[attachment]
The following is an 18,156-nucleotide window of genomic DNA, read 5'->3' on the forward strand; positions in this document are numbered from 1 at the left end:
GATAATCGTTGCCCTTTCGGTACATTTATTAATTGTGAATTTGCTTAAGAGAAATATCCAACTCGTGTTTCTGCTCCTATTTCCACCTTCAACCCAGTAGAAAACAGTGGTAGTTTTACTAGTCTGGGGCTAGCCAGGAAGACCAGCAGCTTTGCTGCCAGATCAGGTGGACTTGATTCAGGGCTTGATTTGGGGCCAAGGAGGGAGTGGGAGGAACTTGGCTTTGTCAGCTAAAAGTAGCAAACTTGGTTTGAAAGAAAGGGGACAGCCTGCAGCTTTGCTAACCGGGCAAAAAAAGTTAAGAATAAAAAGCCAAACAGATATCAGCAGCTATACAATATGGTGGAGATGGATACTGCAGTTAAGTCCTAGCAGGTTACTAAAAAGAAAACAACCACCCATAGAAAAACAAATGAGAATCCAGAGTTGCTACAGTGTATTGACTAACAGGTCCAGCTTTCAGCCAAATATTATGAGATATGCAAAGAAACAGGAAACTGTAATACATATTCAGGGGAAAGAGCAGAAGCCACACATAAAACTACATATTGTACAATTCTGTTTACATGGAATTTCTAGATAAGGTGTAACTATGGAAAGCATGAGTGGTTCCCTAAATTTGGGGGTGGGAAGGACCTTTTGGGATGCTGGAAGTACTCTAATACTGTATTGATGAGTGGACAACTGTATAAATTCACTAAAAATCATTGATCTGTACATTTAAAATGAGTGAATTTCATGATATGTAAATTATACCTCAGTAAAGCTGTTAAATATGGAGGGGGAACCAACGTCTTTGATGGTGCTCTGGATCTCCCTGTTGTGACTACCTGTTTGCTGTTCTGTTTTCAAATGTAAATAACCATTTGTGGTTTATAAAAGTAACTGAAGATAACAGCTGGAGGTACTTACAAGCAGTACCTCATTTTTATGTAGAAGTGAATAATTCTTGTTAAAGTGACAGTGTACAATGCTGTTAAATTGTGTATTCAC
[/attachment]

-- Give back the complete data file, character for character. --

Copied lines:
The following is an 18,156-nucleotide window of genomic DNA, read 5'->3' on the forward strand; positions in this document are numbered from 1 at the left end:
GATAATCGTTGCCCTTTCGGTACATTTATTAATTGTGAATTTGCTTAAGAGAAATATCCAACTCGTGTTTCTGCTCCTATTTCCACCTTCAACCCAGTAGAAAACAGTGGTAGTTTTACTAGTCTGGGGCTAGCCAGGAAGACCAGCAGCTTTGCTGCCAGATCAGGTGGACTTGATTCAGGGCTTGATTTGGGGCCAAGGAGGGAGTGGGAGGAACTTGGCTTTGTCAGCTAAAAGTAGCAAACTTGGTTTGAAAGAAAGGGGACAGCCTGCAGCTTTGCTAACCGGGCAAAAAAAGTTAAGAATAAAAAGCCAAACAGATATCAGCAGCTATACAATATGGTGGAGATGGATACTGCAGTTAAGTCCTAGCAGGTTACTAAAAAGAAAACAACCACCCATAGAAAAACAAATGAGAATCCAGAGTTGCTACAGTGTATTGACTAACAGGTCCAGCTTTCAGCCAAATATTATGAGATATGCAAAGAAACAGGAAACTGTAATACATATTCAGGGGAAAGAGCAGAAGCCACACATAAAACTACATATTGTACAATTCTGTTTACATGGAATTTCTAGATAAGGTGTAACTATGGAAAGCATGAGTGGTTCCCTAAATTTGGGGGTGGGAAGGACCTTTTGGGATGCTGGAAGTACTCTAATACTGTATTGATGAGTGGACAACTGTATAAATTCACTAAAAATCATTGATCTGTACATTTAAAATGAGTGAATTTCATGATATGTAAATTATACCTCAGTAAAGCTGTTAAATATGGAGGGGGAACCAACGTCTTTGATGGTGCTCTGGATCTCCCTGTTGTGACTACCTGTTTGCTGTTCTGTTTTCAAATGTAAATAACCATTTGTGGTTTATAAAAGTAACTGAAGATAACAGCTGGAGGTACTTACAAGCAGTACCTCATTTTTATGTAGAAGTGAATAATTCTTGTTAAAGTGACAGTGTACAATGCTGTTAAATTGTGTATTCAC